Traverse City Record-Eagle

May 16, 2013

Vargas no laughing matter to Frontier League pitchers

Traverse City Record-Eagle

---- — TRAVERSE CITY —You might not know it, but reigning Frontier League MVP Jose Vargas is a bit of a joker.

The Traverse City Beach Bums slugger usually keeps a straight face in public.

But around his host family, it’s another matter.

“There’s a lot of practical jokes going on in the house,” said Sharon Higaki, who hosts three Beach Bums players this year along with her husband Wayne. “I have to be on my toes, absolutely. At first with Jose, it was like, ‘Is he kidding or is he serious about something?’ And then he’d just flash that smile of his and I’d go, ‘You got me again, didn’t you?’”

Vargas is in his third season with the Beach Bums — and also his third year staying with the Higakis.

In 2011, Vargas and Hector Bernal arrived home from Wuerfel Park one day. They groused about having to walk five miles in the summer heat to the Higakis house on South Airport Road.

Sharon went for it and told them they should have called her and she would have picked them up. Then Jose started smiling.

“He asked about helping me with cooking,” Higaki joked. “He hasn’t done it yet, but he asked about it.”

One time she got him back when he texted her to say he was returning to the team for another season. She replied, asking who he was staying with.

“He said, ‘Can I stay with you?’” she said. “I said, ‘Yeah, I was kidding. Of course you’re staying with us.’”

On the field, Vargas is no joke. And pitchers take him very seriously.

The free-swinging third baseman hit 29 home runs and drove in a Frontier League record-tying 100 runs. In two years, he hasn’t missed a single one of the Bums’ 192 regular-season games.

“That was a pretty special year,” manager Gregg Langbehn said. “I don’t think that’s going to happen again. But if it does, that’s pretty impressive.”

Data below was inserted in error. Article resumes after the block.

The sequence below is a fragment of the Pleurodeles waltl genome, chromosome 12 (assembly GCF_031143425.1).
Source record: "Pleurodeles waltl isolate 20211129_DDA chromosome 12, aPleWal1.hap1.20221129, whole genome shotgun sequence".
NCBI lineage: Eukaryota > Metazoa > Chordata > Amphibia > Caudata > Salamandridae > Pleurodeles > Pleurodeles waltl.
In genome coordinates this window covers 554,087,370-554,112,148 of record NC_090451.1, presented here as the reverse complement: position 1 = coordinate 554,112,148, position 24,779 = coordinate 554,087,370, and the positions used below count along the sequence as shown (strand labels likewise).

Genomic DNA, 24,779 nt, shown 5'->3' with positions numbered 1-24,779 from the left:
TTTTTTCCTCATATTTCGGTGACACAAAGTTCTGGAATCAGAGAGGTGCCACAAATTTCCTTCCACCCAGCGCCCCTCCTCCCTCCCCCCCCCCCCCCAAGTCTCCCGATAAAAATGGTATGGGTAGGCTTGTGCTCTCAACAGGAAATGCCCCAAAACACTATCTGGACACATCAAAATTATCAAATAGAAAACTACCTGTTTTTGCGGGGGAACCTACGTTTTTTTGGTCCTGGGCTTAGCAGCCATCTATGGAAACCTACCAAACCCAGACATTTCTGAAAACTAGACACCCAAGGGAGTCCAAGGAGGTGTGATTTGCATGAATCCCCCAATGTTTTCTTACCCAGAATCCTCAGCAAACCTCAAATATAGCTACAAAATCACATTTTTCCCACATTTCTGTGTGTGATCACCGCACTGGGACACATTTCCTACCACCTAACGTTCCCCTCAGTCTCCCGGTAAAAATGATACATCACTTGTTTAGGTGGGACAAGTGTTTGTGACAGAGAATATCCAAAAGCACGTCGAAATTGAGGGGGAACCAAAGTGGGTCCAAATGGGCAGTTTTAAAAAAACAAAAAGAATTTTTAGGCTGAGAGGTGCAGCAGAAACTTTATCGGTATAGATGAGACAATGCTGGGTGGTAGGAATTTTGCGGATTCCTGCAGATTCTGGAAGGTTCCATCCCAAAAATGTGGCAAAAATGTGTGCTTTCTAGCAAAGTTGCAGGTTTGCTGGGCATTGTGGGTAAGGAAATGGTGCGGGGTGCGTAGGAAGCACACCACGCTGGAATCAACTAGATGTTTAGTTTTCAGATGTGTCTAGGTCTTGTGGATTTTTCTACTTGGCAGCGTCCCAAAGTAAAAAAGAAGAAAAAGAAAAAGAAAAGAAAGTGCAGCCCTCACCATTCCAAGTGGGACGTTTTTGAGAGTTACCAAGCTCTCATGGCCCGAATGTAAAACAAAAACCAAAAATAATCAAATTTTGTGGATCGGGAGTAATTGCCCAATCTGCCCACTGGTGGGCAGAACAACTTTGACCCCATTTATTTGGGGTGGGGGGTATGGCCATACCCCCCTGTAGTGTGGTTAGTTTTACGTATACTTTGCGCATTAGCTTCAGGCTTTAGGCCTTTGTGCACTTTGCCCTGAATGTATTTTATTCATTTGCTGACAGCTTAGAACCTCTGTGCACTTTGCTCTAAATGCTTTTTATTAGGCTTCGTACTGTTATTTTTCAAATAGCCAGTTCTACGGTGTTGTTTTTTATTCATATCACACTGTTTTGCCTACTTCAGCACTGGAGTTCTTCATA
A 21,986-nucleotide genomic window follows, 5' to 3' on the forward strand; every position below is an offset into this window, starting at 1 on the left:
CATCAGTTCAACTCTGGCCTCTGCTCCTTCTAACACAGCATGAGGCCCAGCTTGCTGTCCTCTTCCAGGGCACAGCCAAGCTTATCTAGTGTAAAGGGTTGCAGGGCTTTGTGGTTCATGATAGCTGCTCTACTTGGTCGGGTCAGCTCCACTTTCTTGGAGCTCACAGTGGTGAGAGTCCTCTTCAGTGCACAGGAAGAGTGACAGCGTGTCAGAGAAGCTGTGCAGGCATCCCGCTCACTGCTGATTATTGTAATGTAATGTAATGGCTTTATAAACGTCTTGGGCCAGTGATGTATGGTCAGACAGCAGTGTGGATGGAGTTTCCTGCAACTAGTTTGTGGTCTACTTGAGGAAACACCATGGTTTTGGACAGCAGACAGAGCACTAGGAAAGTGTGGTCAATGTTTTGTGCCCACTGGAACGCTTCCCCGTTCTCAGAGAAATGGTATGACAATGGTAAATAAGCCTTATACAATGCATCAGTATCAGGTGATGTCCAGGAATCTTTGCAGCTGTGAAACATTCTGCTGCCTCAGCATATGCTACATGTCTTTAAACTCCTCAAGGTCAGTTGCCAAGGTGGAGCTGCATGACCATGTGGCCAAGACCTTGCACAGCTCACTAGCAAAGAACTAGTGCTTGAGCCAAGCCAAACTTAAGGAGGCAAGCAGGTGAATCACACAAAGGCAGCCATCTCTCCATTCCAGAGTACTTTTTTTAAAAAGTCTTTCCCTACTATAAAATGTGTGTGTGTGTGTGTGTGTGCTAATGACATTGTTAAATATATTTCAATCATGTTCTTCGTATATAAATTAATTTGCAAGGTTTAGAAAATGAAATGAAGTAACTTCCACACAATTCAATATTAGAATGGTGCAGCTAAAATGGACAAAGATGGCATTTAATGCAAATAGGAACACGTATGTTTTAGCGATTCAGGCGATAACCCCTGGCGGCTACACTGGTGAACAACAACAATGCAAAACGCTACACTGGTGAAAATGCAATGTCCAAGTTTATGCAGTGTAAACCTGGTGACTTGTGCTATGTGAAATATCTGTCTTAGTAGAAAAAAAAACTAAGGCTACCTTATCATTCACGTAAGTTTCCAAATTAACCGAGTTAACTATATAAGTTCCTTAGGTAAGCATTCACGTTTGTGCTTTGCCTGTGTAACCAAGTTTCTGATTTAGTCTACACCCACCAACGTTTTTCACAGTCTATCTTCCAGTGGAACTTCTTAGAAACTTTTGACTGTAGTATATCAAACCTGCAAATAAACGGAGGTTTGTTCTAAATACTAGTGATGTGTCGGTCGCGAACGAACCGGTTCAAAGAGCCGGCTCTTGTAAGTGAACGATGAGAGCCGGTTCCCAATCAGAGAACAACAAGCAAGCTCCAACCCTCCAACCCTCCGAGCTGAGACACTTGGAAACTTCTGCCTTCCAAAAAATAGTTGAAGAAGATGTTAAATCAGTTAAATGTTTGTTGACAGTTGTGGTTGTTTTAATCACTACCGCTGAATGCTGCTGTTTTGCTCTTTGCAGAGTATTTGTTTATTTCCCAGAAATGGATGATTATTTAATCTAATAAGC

What’s scary is that Vargas doesn’t think he’s tapped all of his potential yet.

“One thing I tried to focus on was just trying to perform better than I could — up to my potential,” Vargas said. “I worked on my body a lot this year, especially my eating habits. Hopefully, it turns into something good this year.”

Vargas’ reputation precedes him with pitchers across the league.

“He’s a very dominant hitter,” said Chris Kaminski, a right-hander with the London Ripper last season. “Very good power and a great swing. He takes some great hacks up there. As a pitcher, I’m always saying, ‘You’ve got to keep it down, keep it down.’ Because if you leave one mistake up to him — obviously you can see his numbers from last year — he didn’t miss any mistakes. And he hit it far, too.”

“I remember throwing him a lot of change-ups,” said Shawn Marquardt, a lefty for the Frontier Greys. “I think I walked him the first time I saw him, because the day before I watched him hit two or three home runs off of us. I was definitely cautious with him. He’s a presence in there.”

He also hit .290 with six triples and 18 doubles, resulting in almost one-half of his 119 hits for the season being of the extra-base variety.

“It was a phenomenal year,” Langbehn said. “He was locked in and had incredible stretches where you couldn’t get him out. His production as a whole was ridiculous for a 96-game season.

“There were actually times last year when he would drive in more runs and I’d look at Chase (Burch) in the on-deck circle and Chase would be laughing as he walked up to the plate, because all the runners that were on base had just scored.”

In three years in affiliated ball, he hit 25 home runs. He had more than that last season alone, hitting in one of the Frontier League’s most pitcher-friendly parks.

“He provides more than just offense,” Langbehn said. “He’s great at third base as well. And an incredible person.”

The Beach Bums 3-4 punch in the lineup of Vargas and Burch were also 1-2 in MVP voting.

“Jose was very, very humble,” said Higaki, who also hosts Burch and reliever Matt Miller. “It was almost like he was embarrassed with all the attention he was given. You could tell he was proud of his accomplishments and his family was very, very proud of him. And yet he really downplayed it.”